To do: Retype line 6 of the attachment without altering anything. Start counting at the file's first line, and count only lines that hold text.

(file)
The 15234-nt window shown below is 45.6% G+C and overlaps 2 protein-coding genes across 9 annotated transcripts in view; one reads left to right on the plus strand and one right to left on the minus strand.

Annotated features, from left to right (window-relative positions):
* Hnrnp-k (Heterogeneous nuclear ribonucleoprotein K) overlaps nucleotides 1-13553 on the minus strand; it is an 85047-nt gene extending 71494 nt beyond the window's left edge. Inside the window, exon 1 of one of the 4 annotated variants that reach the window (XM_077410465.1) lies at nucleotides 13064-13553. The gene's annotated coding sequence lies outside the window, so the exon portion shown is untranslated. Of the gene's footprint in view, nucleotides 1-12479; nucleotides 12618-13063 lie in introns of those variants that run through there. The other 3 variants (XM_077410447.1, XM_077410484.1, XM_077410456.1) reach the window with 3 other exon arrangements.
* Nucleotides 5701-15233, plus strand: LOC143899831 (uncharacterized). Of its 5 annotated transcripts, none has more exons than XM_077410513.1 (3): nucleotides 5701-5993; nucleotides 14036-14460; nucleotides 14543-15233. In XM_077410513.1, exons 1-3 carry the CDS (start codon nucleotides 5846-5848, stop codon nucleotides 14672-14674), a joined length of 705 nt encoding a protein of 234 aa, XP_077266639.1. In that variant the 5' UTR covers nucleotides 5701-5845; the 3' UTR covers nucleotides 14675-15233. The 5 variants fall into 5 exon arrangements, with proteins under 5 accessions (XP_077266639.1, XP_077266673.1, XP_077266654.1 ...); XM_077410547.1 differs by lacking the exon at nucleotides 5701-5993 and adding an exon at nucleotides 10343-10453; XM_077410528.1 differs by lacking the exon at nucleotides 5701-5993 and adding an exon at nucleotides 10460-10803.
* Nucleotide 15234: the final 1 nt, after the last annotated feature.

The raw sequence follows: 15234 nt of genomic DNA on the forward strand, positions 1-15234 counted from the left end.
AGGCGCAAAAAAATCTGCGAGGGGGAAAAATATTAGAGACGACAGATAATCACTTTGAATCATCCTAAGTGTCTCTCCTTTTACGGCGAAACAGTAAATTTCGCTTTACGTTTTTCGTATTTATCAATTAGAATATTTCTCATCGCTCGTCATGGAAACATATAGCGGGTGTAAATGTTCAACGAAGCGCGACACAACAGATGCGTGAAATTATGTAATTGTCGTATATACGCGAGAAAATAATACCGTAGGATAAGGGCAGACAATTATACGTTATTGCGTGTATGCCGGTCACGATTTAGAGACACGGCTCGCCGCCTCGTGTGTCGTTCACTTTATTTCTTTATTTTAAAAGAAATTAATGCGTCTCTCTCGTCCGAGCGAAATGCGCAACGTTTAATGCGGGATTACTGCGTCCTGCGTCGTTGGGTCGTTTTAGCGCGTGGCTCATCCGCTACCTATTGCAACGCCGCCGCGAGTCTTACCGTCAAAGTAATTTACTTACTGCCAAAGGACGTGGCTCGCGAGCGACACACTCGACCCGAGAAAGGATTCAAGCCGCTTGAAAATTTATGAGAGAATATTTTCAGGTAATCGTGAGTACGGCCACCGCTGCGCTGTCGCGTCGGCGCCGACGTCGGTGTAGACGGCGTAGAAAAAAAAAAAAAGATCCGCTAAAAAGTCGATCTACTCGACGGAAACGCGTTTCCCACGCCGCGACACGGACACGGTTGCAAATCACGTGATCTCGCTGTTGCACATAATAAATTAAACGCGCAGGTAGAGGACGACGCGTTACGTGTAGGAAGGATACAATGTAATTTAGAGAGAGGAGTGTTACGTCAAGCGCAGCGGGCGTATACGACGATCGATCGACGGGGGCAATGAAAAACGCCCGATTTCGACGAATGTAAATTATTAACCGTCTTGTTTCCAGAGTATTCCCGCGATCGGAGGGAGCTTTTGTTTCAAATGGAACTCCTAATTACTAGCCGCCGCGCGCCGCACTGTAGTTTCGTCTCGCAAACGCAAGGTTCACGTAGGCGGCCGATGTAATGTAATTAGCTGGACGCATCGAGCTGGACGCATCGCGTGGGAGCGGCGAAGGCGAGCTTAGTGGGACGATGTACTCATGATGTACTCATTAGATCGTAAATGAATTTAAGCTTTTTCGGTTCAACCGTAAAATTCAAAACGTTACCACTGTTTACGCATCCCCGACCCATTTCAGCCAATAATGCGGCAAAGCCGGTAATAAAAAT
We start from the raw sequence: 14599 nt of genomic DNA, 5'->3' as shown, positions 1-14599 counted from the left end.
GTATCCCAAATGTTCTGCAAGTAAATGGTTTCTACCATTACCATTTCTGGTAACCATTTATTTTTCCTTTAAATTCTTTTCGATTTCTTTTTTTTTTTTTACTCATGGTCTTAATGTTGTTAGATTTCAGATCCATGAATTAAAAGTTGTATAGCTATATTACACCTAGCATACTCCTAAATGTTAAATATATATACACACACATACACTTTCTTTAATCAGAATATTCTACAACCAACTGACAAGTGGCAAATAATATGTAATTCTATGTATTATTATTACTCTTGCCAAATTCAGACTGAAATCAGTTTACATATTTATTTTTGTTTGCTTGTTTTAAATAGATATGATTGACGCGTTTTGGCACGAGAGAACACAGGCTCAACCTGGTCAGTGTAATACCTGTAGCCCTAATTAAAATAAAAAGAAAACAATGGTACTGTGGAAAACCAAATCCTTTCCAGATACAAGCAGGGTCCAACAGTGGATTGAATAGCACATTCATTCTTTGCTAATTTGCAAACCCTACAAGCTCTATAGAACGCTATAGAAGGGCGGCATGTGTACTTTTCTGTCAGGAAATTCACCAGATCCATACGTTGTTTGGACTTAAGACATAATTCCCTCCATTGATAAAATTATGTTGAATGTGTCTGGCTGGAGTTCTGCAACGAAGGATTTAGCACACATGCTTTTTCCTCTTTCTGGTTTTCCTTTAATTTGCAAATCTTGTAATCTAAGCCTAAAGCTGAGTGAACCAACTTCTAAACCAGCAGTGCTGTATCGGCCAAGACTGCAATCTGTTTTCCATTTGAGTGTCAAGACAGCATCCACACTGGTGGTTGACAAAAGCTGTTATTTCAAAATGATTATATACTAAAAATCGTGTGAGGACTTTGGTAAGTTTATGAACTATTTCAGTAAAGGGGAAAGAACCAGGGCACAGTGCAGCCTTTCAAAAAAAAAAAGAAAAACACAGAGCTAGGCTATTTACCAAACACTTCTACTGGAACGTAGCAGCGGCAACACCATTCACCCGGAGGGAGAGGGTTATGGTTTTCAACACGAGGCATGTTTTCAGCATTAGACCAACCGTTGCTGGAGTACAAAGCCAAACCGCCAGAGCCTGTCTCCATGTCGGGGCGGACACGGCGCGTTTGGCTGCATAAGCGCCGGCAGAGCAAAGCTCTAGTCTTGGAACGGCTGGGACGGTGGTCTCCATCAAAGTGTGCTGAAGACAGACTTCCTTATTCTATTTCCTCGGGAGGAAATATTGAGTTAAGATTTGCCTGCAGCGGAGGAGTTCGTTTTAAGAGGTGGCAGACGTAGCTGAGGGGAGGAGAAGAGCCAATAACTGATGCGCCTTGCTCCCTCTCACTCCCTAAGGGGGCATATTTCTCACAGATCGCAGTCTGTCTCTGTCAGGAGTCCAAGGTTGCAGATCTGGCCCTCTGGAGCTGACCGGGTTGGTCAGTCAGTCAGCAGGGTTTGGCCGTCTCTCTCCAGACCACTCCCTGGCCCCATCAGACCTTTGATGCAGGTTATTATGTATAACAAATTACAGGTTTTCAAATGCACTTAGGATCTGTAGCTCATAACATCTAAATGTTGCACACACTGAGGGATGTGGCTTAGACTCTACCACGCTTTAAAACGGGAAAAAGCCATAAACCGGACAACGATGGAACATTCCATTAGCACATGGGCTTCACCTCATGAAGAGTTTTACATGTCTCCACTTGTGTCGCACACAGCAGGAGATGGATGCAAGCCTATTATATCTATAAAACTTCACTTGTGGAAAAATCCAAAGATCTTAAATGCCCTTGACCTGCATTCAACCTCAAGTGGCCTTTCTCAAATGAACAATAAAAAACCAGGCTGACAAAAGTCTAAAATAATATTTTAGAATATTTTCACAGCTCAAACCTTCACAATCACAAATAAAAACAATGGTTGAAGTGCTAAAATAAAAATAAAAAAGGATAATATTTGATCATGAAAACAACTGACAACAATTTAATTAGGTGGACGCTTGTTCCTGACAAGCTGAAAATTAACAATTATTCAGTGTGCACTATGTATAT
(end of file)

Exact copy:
The raw sequence follows: 15234 nt of genomic DNA on the forward strand, positions 1-15234 counted from the left end.